In Middlemarch the desiccated pedant Casaubon wastes his life, and the life of another, in a futile search for "the Key to all Mythologies." In Bleak House the wearisome and convoluted case of Jarndyce v. Jarndyce eventually exhausts all the resources of the contending parties in the sheer costs of the suit. In The Case of Comrade Tulayev a random political murder becomes the excuse for a gigantic, hysterical, all-enveloping bureaucratic investigation, and also the talisman for an ideological witch-hunt that intends to lay bare the most imposing of all conspiracies and convinces the last doubter of the existence of a grand design.
After Dostoyevsky and slightly before Arthur Koestler, but contemporary with Orwell and Kafka and somewhat anticipating Solzhenitsyn, there was Victor Serge. His novels and poems and memoirs, most of them directed at the exposure of Stalinism, were mainly composed in jail or on the run. Some of the manuscripts were confiscated or destroyed by the Soviet secret police; in the matter of poetry Serge was able to outwit them by rewriting from memory the verses he had composed in the Orenburg camp, deep in the Ural Mountain section of the Gulag Archipelago.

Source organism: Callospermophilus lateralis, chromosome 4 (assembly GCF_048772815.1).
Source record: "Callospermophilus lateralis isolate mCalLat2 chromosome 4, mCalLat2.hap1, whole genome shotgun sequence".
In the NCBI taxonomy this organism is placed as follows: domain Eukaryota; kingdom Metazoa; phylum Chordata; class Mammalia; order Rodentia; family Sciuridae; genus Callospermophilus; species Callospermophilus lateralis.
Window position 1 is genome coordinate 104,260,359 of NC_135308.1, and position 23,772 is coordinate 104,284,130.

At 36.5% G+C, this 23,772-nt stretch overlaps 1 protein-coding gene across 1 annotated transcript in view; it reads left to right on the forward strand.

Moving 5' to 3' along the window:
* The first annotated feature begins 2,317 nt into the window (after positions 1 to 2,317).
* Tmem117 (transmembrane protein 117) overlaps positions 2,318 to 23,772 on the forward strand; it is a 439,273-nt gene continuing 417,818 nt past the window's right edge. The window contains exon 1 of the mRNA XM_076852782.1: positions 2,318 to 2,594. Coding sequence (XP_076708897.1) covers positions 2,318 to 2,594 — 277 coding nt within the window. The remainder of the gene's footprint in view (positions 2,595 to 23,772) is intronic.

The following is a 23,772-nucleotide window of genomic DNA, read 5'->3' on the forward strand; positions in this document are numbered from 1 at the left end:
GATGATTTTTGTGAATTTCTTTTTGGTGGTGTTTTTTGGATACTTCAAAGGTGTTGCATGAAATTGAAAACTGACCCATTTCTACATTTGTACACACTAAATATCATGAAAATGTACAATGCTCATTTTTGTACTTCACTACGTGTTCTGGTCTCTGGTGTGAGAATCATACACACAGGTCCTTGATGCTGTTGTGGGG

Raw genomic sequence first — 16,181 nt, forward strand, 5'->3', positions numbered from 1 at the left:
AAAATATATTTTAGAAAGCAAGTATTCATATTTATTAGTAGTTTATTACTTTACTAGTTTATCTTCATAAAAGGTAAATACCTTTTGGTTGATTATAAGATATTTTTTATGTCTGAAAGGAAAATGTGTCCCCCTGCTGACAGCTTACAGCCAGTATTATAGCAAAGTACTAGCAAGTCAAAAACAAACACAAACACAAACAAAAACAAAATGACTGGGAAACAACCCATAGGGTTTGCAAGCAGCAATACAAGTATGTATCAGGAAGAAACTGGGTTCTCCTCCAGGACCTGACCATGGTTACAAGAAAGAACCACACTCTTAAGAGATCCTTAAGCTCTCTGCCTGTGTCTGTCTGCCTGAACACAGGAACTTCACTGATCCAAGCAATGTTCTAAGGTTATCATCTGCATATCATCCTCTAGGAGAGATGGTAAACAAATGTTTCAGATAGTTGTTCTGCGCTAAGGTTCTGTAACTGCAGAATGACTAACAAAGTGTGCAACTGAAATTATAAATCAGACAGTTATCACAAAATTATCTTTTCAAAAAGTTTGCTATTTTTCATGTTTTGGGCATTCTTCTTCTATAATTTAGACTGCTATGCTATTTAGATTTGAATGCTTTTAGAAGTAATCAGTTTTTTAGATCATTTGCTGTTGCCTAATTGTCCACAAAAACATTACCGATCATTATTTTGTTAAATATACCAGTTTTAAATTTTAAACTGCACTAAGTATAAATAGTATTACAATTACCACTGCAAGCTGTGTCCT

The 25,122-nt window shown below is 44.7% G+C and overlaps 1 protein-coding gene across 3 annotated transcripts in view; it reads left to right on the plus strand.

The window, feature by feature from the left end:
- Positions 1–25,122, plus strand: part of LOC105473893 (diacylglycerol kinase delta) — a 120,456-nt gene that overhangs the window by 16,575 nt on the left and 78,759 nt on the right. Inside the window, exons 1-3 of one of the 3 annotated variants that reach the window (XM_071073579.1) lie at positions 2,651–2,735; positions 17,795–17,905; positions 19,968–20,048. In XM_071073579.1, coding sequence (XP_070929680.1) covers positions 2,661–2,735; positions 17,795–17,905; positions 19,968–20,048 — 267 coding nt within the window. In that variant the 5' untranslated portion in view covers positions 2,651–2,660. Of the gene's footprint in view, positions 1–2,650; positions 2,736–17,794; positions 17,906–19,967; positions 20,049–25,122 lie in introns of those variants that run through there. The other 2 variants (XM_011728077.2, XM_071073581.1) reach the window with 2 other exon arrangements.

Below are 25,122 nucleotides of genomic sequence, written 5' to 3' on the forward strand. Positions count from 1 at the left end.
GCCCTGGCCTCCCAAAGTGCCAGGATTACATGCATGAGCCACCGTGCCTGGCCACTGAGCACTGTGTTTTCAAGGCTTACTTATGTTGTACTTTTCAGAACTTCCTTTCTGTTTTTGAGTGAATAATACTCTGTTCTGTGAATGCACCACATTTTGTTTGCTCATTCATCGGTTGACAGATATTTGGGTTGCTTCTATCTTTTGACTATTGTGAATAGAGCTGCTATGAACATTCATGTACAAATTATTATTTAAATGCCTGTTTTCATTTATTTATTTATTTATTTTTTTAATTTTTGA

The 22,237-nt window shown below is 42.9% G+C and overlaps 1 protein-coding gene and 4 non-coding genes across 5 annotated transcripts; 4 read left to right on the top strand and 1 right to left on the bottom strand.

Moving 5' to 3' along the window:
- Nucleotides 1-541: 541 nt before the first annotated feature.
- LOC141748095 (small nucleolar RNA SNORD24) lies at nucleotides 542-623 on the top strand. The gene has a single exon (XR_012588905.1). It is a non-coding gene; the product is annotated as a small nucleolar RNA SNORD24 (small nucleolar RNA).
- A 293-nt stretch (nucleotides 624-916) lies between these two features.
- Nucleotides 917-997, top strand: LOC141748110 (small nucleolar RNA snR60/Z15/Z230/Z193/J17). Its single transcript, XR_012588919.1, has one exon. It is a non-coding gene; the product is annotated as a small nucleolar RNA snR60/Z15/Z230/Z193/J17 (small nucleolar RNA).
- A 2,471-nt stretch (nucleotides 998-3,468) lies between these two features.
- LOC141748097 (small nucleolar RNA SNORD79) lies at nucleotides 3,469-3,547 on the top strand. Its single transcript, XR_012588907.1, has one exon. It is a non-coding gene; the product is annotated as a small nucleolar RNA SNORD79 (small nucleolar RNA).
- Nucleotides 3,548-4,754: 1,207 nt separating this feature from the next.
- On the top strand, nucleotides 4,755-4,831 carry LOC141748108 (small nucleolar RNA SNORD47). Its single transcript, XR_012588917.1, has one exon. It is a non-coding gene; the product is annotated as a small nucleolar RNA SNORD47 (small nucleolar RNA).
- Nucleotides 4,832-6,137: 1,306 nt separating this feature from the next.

For many years Serge was almost lost to view. He was one of those intellectual misfits (I intend no disrespect by the term) who were ground to powder between the upper and nether millstones of Stalin and Hitler. One of his novels was aptly titled Midnight in the Century (1939)—the phrase used by old "Left" oppositionists to sum up the nightmare years that culminated in the Hitler-Stalin Pact. He died in penurious exile in Mexico, in 1947. His scattered works were later reassembled and translated and kept alive by a small group of radical devotees, most notably Peter Sedgwick and Richard Greeman, whose work is both summarized and exceeded in Victor Serge: The Course Is Set on Hope, a tough-minded and well-written biography produced by Susan Weissman in 2001. Otherwise, Serge studies have been confined somewhere on the margins delineated by Dissent magazine and the now defunct Partisan Review. Not even Trotskyist sects were always willing to give this veteran revolutionary the respect that was his due: Serge had quarreled with "The Old Man," on matters of principle, several times.